The sad part is that it's the children who suffer ... children who once believed in newspapers, the newspaper industry and top-notch journalism in general.

Those children might never know what the difference is between "a writer" and "a reporter."

For those of us who play watchdog to such matters, this isn't the first time that Keeth Peeter (sic) mishandled a Stanford-related death. During the massive overhaul/renovation of the football stadium a few years ago, a worker fell from a beam and died.

In the lengthy feature story which followed soon after the completion of the renovation, that dead worker was never I.D.'ed. Maybe "the dead worker with no name" was humanized in subsequent stories, but the point is: HIS NAME SHOULD BE IN EVERY STORY (just as Keith's name appears on 98 percent of his copy).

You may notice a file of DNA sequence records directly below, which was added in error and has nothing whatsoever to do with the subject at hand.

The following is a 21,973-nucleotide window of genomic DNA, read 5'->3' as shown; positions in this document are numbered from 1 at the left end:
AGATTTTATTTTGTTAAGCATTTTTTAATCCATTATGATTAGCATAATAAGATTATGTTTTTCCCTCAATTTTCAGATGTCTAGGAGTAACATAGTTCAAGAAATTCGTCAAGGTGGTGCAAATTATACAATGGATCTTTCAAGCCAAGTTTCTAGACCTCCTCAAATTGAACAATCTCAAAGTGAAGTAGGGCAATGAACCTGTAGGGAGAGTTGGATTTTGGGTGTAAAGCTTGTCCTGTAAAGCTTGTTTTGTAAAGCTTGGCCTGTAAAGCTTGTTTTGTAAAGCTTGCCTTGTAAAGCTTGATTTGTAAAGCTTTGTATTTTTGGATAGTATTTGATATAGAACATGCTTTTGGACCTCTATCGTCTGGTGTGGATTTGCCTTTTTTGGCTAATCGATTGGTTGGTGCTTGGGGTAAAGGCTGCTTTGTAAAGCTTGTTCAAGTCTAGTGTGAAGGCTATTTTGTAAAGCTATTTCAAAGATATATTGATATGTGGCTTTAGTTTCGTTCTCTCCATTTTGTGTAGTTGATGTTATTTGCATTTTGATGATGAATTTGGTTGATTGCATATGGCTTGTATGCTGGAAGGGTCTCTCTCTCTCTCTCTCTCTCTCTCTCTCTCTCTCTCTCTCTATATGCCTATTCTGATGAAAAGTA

Are these minor oversights (innocent mistakes?) -- or a failure to adhere to the tenets of accuracy and integrity, not to mention sensitivity.

Nowhere did we learn if Kathy Wolff was 87 years old when she died ... or if she was 32 ... or if she was 63 ... or 45.

Personal nitpick: The phrase "Wolff's picture was shown during ESPN's telecast ... " might suggest that Kathy Wolff had drawn a picture with charcoal or crayons -- but when it's worded as "a photo of Wolff was shown," there is no ambiguity ...

Anyway, journalism which is incomplete and amateurish isn't journalism at all.
It's beyond "slipshod."
It's freakin' B.S. -- a description which works better when it's allowed to blossom into full, profane bloom.

Effin' bullsh*t.